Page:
• SPECIAL NOTE: As of today, the final price of a chocolate bar can be a good indicator of the real quality of chocolate using fine-flavor cacao. Costly bars usually means that premium prices were paid to obtain better fine-quality cacao DIRECTLY from the farmer, and much better overall chocolate experience.


This is the second essential ingredient for making chocolate. Usually, you can tell the amount of sugar by subtracting the cacao percentage. For example, a 70% cacao chocolate bar means the rest, 30%, is sugar. (details HERE) This is assuming there are no other ingredients added. There is no need to demonize sugar; in fact, some sweetener is needed to enhance the natural flavor notes on cacao beans. A small amount of sugar does not cause any harm, the problem comes when consuming excessive quantities.

It takes me three to four days to eat a standard 70% bean-to-bar chocolate bar, which has approximately 60 grams (2.1 oz). This means that I will be getting six grams of sugar per day from the chocolate. Health experts like me usually recommend patients to avoid consuming more than 25 grams of added sugars per day. Some bars will have even less sugar if they have other ingredients added, like vanilla beans, or milk powder in a bar of dark-milk chocolate.

There have been efforts to use alternative sweeteners like coconut sugar, honey, maple, and agave. From the health point of view, all of these count as sugar. From the flavor point of view, you will probably experience a different character in those chocolates.

Also, there is a need to consider sugar substitutes. Many consumers are looking to avoid eating sugar. This area is very controversial. Indeed, most sugar replacements are not absorbed by our bodies. As a consequence, no blood sugar elevation and no calories from sugar consumed. However, multiple research articles are describing many undesired effects of sugar alternatives, including:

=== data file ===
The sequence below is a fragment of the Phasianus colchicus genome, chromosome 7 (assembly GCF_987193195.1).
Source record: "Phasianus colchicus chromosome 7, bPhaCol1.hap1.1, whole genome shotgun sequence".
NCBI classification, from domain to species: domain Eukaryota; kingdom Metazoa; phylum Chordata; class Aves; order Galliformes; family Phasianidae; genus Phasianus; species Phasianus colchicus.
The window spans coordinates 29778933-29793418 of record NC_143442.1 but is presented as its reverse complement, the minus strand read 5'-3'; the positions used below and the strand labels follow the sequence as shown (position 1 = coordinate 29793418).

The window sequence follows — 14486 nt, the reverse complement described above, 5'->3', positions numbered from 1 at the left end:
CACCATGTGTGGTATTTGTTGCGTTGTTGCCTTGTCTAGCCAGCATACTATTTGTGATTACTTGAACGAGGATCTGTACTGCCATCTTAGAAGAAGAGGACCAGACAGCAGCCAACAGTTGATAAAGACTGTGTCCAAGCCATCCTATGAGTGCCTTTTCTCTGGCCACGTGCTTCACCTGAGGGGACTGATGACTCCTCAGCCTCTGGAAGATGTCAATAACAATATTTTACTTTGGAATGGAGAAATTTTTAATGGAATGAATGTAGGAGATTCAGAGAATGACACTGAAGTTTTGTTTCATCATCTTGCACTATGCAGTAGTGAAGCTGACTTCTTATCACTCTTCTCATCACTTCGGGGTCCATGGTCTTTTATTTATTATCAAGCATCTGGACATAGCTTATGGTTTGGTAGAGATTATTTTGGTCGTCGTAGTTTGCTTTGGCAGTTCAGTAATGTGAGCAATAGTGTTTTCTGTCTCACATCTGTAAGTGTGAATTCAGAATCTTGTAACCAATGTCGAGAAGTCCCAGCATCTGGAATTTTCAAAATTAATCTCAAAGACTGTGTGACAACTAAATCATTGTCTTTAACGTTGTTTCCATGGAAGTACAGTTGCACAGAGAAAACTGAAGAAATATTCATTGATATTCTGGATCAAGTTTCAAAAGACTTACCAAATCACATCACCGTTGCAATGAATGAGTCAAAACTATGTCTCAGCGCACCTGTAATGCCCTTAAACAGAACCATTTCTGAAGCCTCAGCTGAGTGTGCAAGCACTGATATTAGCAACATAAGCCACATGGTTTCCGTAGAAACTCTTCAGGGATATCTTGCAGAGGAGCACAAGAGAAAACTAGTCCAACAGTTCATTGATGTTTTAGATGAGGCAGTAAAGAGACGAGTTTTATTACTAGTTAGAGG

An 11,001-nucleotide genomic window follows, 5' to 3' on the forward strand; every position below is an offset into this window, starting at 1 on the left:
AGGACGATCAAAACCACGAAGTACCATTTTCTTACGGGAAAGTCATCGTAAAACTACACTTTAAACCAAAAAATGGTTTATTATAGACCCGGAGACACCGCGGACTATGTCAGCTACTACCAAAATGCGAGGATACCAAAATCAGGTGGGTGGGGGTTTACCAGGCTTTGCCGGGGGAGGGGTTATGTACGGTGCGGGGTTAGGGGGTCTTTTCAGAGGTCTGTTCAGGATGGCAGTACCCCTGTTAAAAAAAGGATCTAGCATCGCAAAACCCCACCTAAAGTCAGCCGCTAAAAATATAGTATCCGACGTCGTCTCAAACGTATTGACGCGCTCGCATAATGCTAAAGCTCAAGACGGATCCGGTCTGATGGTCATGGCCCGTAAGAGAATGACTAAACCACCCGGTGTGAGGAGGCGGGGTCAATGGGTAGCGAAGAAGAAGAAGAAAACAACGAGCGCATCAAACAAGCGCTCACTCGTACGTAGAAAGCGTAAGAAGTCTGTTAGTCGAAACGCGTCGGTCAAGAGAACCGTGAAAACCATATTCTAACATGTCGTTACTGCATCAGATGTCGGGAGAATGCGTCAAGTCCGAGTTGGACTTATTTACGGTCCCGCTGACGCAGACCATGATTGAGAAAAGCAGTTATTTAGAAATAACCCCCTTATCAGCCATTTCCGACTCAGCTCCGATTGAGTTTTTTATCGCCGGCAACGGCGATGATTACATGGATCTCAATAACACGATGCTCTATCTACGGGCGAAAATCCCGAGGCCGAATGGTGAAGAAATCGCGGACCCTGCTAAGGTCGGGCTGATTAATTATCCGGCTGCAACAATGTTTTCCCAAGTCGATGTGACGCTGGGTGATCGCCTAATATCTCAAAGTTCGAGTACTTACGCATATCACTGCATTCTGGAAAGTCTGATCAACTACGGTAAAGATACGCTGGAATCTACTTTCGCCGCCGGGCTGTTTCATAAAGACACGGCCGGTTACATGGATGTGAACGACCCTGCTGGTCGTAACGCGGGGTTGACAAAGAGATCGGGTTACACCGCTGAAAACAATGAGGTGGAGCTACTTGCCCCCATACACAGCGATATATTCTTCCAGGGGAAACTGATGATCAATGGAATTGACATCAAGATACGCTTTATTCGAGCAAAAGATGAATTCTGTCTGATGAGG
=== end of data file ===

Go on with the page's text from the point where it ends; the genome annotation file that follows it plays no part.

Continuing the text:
• Making your brain believe that you are eating sweets and triggering all the same pathways linked with weight gain.  
  • Our microbiome, living bacteria in our guts, seem to be adversely affected by these sweet alternatives in a way that is detrimental to our health.  

I suggest you stay with sugar as the second main ingredient and as the sweetener. Additionally, enjoy a small piece or two of chocolate per day, so you stay within the amount of sugar easily handled by your body. Finally, to help with the latter, try to select high- % cacao bars like those in this collection.


Cacao butter is the natural fat that comes from the cacao beans. All chocolates have cacao butter from the beans used. However, some chocolate makers add additional or extra cacao butter to improve the texture. This could happen if the cacao bean itself has a lower fat %. The resulting chocolate could have a unique and fantastic flavor. Still, the texture might not be as pleasant as the artisan would like. Then, the chocolate maker might add extra cacao butter.

SPECIAL NOTE: In an ideal situation, the additional cacao butter could be single-origin, coming from the same cacao bean used to make the whole chocolate. However, it is one of the most expensive ingredients and a reason other texture-improving elements are added, like organic cacao butter, and soy or sunflower lecithin. They are more affordable and do not change the flavor.